It’s rare these days that Filip and I have two days off together. In fact, these two days in March may be the last ones I can remember. We decided to get away from Wellington and go exploring in our new car. We drove north, then east, and then south again to the southernmost tip of the North Island, passing both the eyes and the mouth of Maui’s fish.
In Māori mythology the North Island of New Zealand is the ika (fish) that Maui, a mischievous demi-god, fished up from the Pacific Ocean. The South Island is his waka (canoe). This symbolism presupposes the early Māori’s ability and ingenuity to think of Aotearoa (New Zealand) from the vantage point of the heavens. With this picture of the North Island as a fish in mind, look at a map of New Zealand and tilt your head to the left. The Wellington Harbour and Lake Wairarapa are the fish’s eyes and Palliser Bay is the fish’s mouth. Our destination was Cape Palliser, just beyond these facial features, at a point somewhere on the fish’s gaping bottom lip.
In order to travel from the fish’s eyes to its bottom lip, you must go the long way, along the top of the its spine, through the Rimutaka mountains. The Rimutakas, along with the Tararua and Ruahine mountains, form a chain of rolling landscape from the south tip up through the center of the North Island. Each undulation in topography also forms the vertebrae in the mythological fish’s body.
In our little Mazda, we drove down narrow roads that cut and curved through the Rimutaka Ranges. The air grew cooler and the sun began to set, leaving a golden nebulous behind the mountains which stretched across the horizon. The more winding and isolated the roads became, the more spectacular the scene, and the more nauseated I began to feel. Motion sickness is always a palpable, albeit uncomfortable, reminder that I’m somewhere far-flung and beautiful.
We arrived to Cape Palliser by nightfall and set up our tents by the light of our iPhones, fumbling through a pitch-black darkness which we forget exists in cities. We went to sleep to the sound of waves lapping and breaking on rocks, wondering what scenes awaited us in the morning.
I love waking up from camping not knowing the surrounds of where we just slept. In the morning, there is surprise and anticipation to unzip the tent that has obscured our view and swathed us in a tiny, simple world, the outside still a mystery. We greeted other dazed campers waking up slowly in a fog, confused by our chipper attitudes and ceremonial breakfast. We found a picnic table next to the water, made a pot of oatmeal with sliced bananas and enjoyed two steaming cups of coffee.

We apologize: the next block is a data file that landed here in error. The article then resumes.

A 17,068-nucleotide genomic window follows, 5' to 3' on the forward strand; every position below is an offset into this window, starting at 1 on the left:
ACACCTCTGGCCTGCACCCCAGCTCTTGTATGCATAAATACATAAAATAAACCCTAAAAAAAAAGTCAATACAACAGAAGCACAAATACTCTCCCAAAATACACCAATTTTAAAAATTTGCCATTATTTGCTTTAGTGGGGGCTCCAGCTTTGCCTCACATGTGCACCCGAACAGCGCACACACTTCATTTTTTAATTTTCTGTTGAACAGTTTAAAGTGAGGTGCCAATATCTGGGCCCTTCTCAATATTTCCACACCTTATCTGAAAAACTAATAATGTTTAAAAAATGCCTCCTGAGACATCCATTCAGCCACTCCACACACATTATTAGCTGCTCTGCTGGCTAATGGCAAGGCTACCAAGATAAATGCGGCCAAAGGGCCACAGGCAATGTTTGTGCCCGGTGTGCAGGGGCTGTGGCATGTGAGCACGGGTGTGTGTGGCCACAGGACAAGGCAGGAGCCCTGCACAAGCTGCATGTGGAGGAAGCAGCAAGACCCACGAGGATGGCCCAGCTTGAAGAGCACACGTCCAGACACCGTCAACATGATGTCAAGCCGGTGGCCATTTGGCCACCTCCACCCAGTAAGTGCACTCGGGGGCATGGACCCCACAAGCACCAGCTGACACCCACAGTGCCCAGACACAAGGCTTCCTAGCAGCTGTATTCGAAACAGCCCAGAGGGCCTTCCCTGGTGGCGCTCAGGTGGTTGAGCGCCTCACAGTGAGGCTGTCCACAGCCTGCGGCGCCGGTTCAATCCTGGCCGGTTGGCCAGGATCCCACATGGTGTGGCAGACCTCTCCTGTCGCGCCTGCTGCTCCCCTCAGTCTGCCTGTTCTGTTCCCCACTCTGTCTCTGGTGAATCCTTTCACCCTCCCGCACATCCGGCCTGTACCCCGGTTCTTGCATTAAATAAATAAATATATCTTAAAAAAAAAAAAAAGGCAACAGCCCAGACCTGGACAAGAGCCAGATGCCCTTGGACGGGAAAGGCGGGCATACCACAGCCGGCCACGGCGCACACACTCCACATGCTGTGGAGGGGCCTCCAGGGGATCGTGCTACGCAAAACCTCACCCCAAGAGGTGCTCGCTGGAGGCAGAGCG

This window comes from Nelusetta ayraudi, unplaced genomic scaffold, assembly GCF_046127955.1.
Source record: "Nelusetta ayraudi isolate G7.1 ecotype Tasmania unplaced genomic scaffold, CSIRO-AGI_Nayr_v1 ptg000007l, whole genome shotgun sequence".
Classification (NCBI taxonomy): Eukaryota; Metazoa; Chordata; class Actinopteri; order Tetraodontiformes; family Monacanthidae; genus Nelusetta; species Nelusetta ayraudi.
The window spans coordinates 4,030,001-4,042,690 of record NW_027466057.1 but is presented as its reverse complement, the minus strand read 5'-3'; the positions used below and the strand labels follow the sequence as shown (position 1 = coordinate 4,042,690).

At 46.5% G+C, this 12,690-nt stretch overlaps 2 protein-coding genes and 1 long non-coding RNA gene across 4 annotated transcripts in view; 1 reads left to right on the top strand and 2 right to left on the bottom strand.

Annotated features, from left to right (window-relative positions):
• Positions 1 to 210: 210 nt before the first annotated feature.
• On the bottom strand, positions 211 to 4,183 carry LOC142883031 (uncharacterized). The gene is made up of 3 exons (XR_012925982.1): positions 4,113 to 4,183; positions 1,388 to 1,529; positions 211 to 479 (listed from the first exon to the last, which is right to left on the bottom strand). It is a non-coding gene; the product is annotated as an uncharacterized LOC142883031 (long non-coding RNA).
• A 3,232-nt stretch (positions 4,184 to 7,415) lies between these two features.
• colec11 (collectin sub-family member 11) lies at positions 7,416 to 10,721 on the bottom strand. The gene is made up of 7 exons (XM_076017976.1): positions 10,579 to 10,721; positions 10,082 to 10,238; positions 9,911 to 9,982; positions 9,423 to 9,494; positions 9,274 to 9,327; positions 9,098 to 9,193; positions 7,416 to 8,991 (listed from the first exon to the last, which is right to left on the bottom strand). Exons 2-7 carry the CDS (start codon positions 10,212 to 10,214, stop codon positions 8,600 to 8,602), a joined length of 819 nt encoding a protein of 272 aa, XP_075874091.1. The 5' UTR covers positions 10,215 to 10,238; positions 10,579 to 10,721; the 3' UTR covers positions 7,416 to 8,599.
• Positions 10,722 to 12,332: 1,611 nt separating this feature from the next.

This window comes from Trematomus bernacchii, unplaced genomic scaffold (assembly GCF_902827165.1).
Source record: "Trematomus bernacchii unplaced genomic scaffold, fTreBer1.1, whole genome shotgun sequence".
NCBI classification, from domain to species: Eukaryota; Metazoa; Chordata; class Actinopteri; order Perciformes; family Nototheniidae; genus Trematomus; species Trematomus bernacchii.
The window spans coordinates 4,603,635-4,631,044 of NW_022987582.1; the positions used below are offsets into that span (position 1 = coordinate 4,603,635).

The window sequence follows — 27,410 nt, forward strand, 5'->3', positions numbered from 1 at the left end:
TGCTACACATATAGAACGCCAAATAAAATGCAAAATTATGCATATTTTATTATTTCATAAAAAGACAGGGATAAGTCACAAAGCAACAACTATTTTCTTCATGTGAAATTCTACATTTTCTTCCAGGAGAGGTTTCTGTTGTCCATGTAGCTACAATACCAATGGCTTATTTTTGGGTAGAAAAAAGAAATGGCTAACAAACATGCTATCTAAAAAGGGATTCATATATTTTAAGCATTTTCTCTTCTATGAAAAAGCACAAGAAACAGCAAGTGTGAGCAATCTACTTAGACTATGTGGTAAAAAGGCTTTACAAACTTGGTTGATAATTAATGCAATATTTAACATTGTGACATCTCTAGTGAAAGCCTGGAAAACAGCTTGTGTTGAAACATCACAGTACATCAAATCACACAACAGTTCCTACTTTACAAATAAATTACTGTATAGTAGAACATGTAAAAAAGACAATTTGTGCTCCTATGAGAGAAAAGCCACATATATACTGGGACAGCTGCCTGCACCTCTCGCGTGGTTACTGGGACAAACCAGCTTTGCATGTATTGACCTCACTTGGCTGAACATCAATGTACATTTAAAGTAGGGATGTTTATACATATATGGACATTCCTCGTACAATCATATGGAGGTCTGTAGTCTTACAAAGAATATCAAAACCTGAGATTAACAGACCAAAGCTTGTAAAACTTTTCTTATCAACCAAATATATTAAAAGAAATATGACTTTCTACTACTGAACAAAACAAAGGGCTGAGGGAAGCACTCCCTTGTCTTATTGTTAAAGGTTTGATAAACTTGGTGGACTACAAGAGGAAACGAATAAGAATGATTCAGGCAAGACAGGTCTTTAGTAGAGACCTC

Later, we went for a slow drive on a gravelly road and stopped to take pictures of oddly placed objects and weatherworn baches with unmistakable facial expressions. We passed no one on the road. There was an eerie silence about this place, but despite the isolated feeling of the landscape, people did live here. Nearby was a small settlement called Ngāwī, whose main source of income is crayfish, but I had the sense that these were private, hermetic people. People who went fishing in the early morning and sat indoors by the window drinking tea and reading the newspaper, who remained unconcerned with the handful of tourists that showed up every now and then, or the rapid changes of the erratic weather outside, or the slow passing of time, while waves crashed rhythmically at their doorstep.
A red and white striped lighthouse perched atop a craggy clifftop became visible after we rounded a turn. It beckoned us further, toward it and a swirling gray and gloomy sky. The 251 narrow, wooden steps that led to the lighthouse’s perch looked like a giant zipper on a grassy coat which kept the hill warm from the chilly gusts of wind that whipped in from the open ocean. There was only one way up and only room for one person on each step, which taught people at the top and bottom of the staircase to be patient. At the top a couple told us about a seal colony, the largest in New Zealand, that lives amongst the rocks just a few minutes down the gravelly road we just came from.
We wait for three people while they huff and puff their way to the top and then descend the 251 steps, this time with renewed energy. We hop in the Mazda and open the windows, scanning the rocky coast for seals.